FIGS. 8A-8H are side, cross-sectional views of various stages in an example process for manufacturing a microelectronic assembly, in accordance with various embodiments.

FIG. 9 is a process flow diagram of an example method of forming a microelectronic assembly, in accordance with various embodiments.

FIG. 10 is a block diagram of an example electrical device that may include a microelectronic assembly, in accordance with any of the embodiments disclosed herein.

DETAILED DESCRIPTION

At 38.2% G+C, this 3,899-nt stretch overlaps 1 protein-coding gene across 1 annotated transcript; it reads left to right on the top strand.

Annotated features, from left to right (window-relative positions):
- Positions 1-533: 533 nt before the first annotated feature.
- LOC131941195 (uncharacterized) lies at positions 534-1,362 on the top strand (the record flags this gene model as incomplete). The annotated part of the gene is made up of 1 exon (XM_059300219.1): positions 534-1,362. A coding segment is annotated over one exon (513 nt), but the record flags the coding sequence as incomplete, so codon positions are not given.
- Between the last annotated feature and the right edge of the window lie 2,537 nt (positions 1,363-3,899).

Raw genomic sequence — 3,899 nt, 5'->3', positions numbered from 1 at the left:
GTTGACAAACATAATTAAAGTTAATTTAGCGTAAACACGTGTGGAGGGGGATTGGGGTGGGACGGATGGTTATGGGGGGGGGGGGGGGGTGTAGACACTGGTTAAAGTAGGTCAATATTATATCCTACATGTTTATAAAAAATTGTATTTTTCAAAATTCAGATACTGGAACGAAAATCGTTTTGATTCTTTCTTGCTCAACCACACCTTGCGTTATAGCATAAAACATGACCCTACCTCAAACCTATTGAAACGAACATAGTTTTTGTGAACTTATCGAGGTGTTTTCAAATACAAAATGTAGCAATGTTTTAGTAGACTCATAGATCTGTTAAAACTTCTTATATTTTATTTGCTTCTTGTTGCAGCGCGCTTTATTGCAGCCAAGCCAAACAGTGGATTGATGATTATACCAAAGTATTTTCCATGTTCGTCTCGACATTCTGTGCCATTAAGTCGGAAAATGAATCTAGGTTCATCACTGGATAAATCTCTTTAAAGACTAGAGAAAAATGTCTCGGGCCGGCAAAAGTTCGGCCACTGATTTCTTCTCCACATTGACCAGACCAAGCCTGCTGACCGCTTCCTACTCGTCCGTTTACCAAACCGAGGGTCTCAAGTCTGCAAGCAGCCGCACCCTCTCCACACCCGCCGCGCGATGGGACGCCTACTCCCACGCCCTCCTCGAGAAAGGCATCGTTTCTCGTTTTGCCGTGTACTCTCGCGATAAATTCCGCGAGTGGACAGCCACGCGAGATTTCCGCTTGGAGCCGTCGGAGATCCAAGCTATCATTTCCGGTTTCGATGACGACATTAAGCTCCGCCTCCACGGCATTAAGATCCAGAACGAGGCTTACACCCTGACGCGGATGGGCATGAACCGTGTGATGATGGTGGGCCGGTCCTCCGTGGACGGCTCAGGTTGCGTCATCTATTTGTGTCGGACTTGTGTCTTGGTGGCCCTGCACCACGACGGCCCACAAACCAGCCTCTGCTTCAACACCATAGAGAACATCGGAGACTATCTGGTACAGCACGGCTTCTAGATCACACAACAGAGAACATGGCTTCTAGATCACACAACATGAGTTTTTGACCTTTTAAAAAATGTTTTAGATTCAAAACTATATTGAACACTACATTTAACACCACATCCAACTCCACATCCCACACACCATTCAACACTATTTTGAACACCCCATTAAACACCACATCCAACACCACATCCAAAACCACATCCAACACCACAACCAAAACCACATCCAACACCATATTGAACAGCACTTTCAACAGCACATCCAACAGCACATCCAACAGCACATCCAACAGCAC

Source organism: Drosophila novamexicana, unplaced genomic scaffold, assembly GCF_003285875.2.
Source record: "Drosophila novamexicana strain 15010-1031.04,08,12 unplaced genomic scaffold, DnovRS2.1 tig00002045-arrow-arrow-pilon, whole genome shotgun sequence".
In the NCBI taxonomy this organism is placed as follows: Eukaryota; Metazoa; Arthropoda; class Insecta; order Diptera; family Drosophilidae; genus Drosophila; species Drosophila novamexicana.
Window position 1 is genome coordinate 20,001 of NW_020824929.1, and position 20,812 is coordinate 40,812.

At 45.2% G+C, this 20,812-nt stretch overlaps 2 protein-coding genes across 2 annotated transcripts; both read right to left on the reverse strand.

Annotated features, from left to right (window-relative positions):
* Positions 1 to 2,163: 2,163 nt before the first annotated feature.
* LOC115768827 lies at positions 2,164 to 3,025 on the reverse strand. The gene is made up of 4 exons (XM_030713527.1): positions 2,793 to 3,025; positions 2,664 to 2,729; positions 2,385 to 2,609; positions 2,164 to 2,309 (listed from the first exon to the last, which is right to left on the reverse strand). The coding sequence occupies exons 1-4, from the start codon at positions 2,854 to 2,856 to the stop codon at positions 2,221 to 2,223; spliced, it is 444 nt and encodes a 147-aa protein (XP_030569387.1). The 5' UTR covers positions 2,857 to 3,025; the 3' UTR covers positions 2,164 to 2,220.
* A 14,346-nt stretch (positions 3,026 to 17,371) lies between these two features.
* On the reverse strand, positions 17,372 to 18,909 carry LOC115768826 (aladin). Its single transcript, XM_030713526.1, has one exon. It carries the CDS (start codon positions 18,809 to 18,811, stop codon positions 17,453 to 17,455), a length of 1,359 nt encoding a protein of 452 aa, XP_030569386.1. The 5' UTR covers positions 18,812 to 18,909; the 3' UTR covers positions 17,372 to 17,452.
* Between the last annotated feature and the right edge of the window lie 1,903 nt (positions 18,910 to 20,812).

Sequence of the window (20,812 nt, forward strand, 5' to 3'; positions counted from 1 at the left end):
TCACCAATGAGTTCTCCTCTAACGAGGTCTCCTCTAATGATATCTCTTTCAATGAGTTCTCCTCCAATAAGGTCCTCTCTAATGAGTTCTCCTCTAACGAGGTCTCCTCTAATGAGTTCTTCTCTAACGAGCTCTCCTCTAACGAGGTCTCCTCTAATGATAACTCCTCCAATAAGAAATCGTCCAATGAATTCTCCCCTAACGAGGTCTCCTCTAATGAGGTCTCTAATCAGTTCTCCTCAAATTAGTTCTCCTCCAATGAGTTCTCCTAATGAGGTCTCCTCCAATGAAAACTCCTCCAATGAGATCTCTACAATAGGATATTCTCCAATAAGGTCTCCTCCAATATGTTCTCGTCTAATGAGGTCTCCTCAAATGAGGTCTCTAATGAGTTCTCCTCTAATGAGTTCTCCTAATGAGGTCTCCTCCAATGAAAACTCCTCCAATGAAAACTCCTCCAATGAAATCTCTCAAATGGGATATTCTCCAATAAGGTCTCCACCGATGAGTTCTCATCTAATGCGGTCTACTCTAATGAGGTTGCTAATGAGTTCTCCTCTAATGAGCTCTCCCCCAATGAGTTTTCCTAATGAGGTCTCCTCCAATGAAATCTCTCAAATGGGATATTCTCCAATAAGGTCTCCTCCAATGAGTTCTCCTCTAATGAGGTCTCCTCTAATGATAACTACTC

Microelectronic assemblies that include a substrate having two or more conductive structures with different thicknesses thereon and related devices and methods are disclosed herein. For example, in some embodiments, a microelectronic assembly may include a substrate having a surface; a first conductive feature having a first thickness on the surface of the substrate, wherein a cross-section of the first conductive feature is rectangular; and a second conductive feature having a second thickness on the surface of the substrate, wherein a cross-section of the second conductive feature is rectangular, and wherein the second thickness is different from the first thickness. In some embodiments, a method of manufacturing a microelectronic assembly may include depositing and patterning a dose-selective photoresist layer on a substrate; exposing the dose-selective photoresist layer to at least two radiation levels; performing a first development to form one or more first openings in the dose-selective photoresist layer; forming a first conductive layer in the one or more first openings to form one or more conductive features having a first thickness; performing a second development to form one or more second openings in the dose-selective photoresist layer; and forming a second conductive layer in the one or more second openings to form one or more conductive features having a second thickness and in the one or more first openings to form one or more conductive features having a third thickness, wherein the second thickness is different from the third thickness.